The next step is to fit the logistic regression model by running the fit function of our class. Before we can do that though, we transform our x array into a 2D array as is required by the sklearn model. This is because we have only 1 feature (price). If we had more than 1 feature, our array would already be 2D.

Don’t skip this step otherwise you will see the following error: "ValueError: Expected 2D array, got 1D array instead"

#Convert a 1D array to a 2D array in numpy
X = x.reshape(-1,1)

Finally, fit your model.

#Run Logistic Regression, y)

Make Predictions

There are 2 ways to generate predictions from your fit model. The first one I will show returns the predicted label. In our case, 1 for won and 0 for loss.

To predict the binary class, use the predict function like below.

#array([1, 1, 1, 0, 0, 0, 0, 0, 0, 0, 0, 0, 0, 0, 0, 0])

 If we wanted to run the prediction on a specific price you can do so as below. Notice the double brackets next to ur price needed to convert into a 2d array.


Sklearn Predict Probabilities

The other method to make predictions using the logistic regression function is using the predict_proba function. This function instead of returning the predicted label, returns the models probability for the given input. 

#[[0.08194444 0.91805556]]
#[[0.90780381 0.09219619]]

As you can tell above, the predict_proba function returns 2 values corresponding to the probability of the 0 label and the 1 label correspondingly. Reading above, we have that at the price of $200 we have an 8% probability of losing the bid (label 0) and a 91.8% probability of winning the bid (label 1).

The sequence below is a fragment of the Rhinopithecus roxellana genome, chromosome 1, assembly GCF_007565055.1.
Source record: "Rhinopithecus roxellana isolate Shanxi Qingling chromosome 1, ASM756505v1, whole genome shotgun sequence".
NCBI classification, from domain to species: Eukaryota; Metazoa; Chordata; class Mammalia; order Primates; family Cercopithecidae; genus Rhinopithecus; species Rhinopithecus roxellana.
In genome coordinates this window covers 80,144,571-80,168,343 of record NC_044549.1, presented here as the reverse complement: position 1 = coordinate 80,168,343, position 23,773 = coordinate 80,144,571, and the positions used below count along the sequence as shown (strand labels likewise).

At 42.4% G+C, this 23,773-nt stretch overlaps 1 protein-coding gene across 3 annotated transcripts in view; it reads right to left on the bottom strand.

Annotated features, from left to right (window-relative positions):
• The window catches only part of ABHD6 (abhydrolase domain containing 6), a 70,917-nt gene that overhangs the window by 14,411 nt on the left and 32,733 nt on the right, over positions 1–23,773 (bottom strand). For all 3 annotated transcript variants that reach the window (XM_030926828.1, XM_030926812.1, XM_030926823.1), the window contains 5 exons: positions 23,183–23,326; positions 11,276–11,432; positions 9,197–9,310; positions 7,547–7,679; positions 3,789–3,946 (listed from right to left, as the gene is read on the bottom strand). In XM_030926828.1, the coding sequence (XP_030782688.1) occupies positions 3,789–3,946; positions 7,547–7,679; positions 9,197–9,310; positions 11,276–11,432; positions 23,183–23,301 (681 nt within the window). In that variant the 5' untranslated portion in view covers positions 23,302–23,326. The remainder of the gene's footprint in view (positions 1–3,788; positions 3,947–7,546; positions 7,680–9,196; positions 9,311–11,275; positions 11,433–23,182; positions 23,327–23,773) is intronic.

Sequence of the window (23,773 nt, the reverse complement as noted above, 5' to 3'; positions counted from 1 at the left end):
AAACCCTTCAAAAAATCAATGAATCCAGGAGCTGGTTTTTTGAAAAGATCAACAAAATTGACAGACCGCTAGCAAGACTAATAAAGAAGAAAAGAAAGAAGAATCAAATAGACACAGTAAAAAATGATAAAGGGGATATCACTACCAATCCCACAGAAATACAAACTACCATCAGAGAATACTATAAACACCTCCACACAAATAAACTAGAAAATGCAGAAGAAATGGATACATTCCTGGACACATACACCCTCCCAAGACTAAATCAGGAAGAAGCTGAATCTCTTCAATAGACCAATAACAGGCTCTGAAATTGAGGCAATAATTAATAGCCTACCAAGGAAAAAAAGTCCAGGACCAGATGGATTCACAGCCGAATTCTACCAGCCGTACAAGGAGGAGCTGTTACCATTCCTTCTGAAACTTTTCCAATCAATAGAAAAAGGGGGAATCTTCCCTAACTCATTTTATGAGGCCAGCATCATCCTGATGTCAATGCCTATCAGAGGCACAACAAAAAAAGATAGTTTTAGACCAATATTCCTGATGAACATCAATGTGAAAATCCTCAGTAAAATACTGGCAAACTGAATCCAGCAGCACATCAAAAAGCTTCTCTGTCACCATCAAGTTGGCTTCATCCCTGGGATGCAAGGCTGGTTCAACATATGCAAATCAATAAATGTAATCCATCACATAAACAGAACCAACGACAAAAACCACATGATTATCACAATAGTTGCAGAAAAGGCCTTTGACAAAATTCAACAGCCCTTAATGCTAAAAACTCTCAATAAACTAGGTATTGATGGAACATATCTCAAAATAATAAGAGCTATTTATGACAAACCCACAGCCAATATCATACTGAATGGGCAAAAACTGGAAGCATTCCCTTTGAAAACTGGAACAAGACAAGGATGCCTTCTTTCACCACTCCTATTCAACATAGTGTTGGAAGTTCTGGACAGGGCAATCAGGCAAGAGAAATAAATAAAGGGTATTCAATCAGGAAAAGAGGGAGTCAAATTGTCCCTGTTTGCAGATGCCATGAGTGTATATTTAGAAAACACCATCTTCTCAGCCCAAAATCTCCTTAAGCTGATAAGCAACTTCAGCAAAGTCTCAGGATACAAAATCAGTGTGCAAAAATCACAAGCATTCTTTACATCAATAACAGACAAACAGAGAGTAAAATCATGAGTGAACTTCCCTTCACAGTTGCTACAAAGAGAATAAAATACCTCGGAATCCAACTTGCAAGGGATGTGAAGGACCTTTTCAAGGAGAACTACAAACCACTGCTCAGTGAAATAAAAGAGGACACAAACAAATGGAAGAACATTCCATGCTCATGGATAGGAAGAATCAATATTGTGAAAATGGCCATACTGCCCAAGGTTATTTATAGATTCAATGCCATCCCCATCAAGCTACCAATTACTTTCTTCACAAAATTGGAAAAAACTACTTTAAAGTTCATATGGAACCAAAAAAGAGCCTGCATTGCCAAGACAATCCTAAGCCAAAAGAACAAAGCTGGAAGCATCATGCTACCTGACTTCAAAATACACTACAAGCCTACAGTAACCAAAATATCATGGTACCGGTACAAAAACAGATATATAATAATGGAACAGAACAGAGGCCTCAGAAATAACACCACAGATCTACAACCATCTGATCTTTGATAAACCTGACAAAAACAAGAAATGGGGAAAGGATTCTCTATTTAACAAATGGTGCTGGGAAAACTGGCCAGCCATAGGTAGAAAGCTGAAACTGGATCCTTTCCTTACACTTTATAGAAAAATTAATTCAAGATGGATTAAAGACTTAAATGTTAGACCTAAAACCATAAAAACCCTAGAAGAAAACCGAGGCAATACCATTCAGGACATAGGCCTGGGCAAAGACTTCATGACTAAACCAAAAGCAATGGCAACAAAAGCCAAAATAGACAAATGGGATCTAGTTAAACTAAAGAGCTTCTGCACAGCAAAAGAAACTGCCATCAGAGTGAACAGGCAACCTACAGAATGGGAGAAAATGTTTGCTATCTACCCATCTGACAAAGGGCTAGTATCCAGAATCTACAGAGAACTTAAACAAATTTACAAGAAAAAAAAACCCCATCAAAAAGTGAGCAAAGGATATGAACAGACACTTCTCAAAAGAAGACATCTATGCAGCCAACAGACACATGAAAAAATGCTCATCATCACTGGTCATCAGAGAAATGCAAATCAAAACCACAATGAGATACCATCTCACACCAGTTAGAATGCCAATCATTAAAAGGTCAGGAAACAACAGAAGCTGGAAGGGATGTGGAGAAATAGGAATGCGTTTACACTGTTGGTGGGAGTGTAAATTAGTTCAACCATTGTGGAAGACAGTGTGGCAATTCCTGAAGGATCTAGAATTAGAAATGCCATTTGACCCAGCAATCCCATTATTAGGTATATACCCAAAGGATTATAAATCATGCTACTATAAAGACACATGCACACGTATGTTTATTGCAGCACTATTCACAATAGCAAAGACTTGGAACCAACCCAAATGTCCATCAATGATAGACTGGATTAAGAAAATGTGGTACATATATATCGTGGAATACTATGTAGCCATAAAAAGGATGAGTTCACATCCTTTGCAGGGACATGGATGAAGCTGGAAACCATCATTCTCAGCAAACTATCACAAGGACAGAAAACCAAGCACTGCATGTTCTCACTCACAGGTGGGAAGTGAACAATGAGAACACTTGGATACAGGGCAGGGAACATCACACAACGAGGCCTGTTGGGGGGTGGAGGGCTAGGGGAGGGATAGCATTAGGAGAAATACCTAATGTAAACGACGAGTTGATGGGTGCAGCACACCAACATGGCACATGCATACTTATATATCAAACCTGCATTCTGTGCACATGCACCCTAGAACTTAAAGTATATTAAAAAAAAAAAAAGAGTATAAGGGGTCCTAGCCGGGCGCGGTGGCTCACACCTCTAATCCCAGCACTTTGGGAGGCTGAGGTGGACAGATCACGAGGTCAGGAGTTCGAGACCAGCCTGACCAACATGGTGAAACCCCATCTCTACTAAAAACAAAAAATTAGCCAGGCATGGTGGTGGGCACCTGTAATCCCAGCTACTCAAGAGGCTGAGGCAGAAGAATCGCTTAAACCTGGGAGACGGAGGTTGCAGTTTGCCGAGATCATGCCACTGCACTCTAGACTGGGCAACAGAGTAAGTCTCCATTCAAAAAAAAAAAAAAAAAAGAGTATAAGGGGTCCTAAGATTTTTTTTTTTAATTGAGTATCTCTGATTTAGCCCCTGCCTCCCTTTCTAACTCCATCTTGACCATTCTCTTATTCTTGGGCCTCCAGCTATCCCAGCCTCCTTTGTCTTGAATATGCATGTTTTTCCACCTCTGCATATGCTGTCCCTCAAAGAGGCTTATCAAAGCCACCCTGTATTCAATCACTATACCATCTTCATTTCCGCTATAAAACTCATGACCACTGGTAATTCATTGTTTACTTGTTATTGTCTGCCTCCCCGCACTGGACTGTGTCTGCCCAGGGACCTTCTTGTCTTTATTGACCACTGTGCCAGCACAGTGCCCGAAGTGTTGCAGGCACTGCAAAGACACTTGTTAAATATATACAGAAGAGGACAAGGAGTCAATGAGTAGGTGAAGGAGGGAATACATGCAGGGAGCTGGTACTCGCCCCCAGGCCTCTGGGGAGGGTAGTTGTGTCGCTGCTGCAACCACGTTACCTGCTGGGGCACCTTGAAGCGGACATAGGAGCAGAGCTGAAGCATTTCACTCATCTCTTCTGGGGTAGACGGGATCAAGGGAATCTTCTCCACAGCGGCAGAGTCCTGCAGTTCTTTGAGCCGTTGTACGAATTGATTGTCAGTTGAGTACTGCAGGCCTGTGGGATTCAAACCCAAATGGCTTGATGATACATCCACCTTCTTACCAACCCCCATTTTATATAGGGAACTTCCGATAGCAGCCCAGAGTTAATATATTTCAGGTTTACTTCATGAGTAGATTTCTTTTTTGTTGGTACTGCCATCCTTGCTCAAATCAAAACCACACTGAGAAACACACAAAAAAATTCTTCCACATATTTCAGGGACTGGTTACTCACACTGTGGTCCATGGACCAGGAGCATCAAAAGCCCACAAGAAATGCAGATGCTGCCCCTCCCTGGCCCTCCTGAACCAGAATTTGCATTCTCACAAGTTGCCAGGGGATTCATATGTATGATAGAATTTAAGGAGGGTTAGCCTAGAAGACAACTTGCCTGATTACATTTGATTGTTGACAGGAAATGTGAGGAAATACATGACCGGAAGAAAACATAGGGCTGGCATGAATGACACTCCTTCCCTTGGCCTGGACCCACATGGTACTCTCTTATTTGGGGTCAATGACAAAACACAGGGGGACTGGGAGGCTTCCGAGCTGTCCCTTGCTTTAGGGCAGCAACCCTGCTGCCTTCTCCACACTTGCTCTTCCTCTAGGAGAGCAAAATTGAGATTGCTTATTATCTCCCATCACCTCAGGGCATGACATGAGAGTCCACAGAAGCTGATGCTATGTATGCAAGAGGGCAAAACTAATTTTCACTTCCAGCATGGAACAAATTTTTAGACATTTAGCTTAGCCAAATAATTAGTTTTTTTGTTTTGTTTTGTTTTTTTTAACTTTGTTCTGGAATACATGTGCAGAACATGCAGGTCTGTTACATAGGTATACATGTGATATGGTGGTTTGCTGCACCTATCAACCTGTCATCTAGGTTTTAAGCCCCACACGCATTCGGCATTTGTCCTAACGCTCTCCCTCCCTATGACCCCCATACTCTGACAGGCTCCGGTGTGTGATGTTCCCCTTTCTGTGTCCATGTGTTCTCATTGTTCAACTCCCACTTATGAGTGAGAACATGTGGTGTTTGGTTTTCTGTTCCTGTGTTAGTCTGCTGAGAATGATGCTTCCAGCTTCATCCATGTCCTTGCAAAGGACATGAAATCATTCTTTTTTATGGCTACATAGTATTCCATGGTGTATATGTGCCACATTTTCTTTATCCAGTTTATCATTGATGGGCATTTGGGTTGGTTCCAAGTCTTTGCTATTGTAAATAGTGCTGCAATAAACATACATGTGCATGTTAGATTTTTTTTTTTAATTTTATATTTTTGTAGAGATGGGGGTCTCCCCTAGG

At $210, there is a bid shift with just a 10 difference in the price. Our model predicts a 90.7% probability of losing the bid and a 9% probability of losing the bid.

Thanks to the power of Logistic Regression, if you encountered this problem in real life you can use this model to help you optimize the pricing. 

Let’s now visualize our predictions in a chart.

Logistic Regression Pricing Model

The way we will graph our model is by generating a list of possible prices between 180 and 230. We will then loop through each price and generate the probability of winning at that price. We then take these 2 variables prices and probabilities and show them using a scatter plot in Matplotlib.

prices = np.arange(180, 230, 0.5)
probabilities= []
for i in prices:
    p_loss, p_win = logreg.predict_proba([[i]])[0]

 With the prices and probabilities lists populated, let's see the scatter plot.

plt.title("Logistic Regression Model")
plt.ylabel('Status (1:Won, 0:Lost)')

 Python Logistic Regression


You have now learned how to use logistic regression in python using Scikit learn. We applied it to a bid pricing business problem in which we wanted to find the probability of making a sale at a specific price point. Our problem was a binary classification with one input feature, price. Lastly we generated a graph of our probabilities using matplotlib. I hope this simple example of logistic regression has been useful. Stay tuned for more!